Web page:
State Refuses to Run Free Summer Camps at Semi-private Haredi, Arab Schools

State comptroller examines whether Israel's refusal to subsidize 'unofficial' schools' camps constitutes discrimination.

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Students at an Arab high school in Haifa.
Students at an Arab high school in Haifa. They have fewer opportunities to progress than their Jewish counterparts.Credit: Yaron Kaminsky

The State Comptroller’s Office is examining whether the state is discriminating against children in the ultra-Orthodox and Arab semi-private school systems by not including them in the reduced-cost summer camp programs due to open next week.

The Education Ministry is only subsidizing camps in the official state and state-religious schools, while most Haredi schools and many Arab schools — particularly Christian, church-affiliated schools — are “recognized but unofficial” and receive only partial funding but are subject to less government supervision.

Haredi MKs are claiming that this is deliberate discrimination, and MK David Azoulay (Shas) filed a complaint about the issue with the State Comptroller’s Office.

“We respectfully tried to contact [Education Minister Shay Piron], and he didn’t even bother to answer us,” Azoulay told a Knesset State Control Committee hearing on Tuesday. “Piron is so proud of his reforms to promote equality, while all of them are gross, ugly discrimination.”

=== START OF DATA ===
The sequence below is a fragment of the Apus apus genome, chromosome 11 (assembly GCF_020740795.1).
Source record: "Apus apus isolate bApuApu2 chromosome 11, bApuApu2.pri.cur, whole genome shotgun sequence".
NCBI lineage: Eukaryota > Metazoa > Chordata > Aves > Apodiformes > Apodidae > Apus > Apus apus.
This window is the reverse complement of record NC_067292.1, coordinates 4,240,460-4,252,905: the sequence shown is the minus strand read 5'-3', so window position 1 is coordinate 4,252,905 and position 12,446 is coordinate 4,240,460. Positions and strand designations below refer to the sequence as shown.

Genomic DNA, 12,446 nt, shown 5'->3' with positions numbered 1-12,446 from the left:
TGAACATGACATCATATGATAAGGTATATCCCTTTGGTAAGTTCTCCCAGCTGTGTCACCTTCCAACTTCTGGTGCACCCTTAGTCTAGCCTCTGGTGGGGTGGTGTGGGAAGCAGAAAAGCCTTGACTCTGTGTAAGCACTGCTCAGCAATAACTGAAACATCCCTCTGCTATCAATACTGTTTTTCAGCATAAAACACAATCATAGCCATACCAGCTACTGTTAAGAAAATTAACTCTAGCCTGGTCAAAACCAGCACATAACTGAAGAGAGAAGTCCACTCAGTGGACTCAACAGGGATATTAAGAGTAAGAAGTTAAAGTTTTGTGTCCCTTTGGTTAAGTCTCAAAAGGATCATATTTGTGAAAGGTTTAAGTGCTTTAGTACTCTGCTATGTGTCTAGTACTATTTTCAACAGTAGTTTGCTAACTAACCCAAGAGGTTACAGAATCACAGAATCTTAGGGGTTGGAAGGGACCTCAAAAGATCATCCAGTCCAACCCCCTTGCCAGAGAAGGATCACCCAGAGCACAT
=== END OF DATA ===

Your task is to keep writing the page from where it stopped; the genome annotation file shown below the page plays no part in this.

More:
At the hearing, the comptroller’s representative, Leora Shimoni, said her office was looking into the complaint to see if the Education Ministry decision to exclude the unofficial schools was proper.

Awni Bathish, the principal of the Salvatorian Sisters School in the primarily Arab city of Nazareth, said that 56 percent of Nazareth pupils and some 70 percent of Haifa’s Arab pupils study in recognized but unofficial schools, because the state doesn’t offer them any other appropriate framework. “By law, anywhere the state can’t provide free education, it must subsidize private education,” Bathish said. “Contrary to the minister’s claims, the recognized but unofficial system is not monolithic; it comprises church schools, Haredi education and even the Reali School in Haifa.”

Yehudit Kadesh, director of the Education Ministry’s elementary school division, replied that the new plan covers 250 local authorities, and while most participating schools were state and state-religious schools, there were 16 Haredi schools as well as Arab, Druze and Circassian schools — all of which are part of the official state system.

“There’s no discrimination here, all sectors are represented,” she said. “The registered but unofficial schools can’t participate because the program was defined as serving the public system, but any school is welcome to join the public system.”

Dorit Morag, the Education Ministry’s legal adviser, said that Section 11 of the State Education Law gives the minister the right to favor the public system. Deputy Attorney General confirmed this, saying that since the camp project is not part of the formal education program, favoring public schools is legitimate under the law and backed by court rulings.

During a meeting on the issue last week, Piron said, “In large parts of the program, the Arab public studying in the public system is actually the primary beneficiary. In recognized unofficial schools, pupils are screened, the classes are smaller, teachers can be hand-picked and more.

“Whoever chooses to go that route, it’s his right, but part of the price is losing the benefits of public education,” said Piron. “I was elected to strengthen public education … whoever sets up a system outside the kingdom shouldn’t be surprised if he gets something different or less.”

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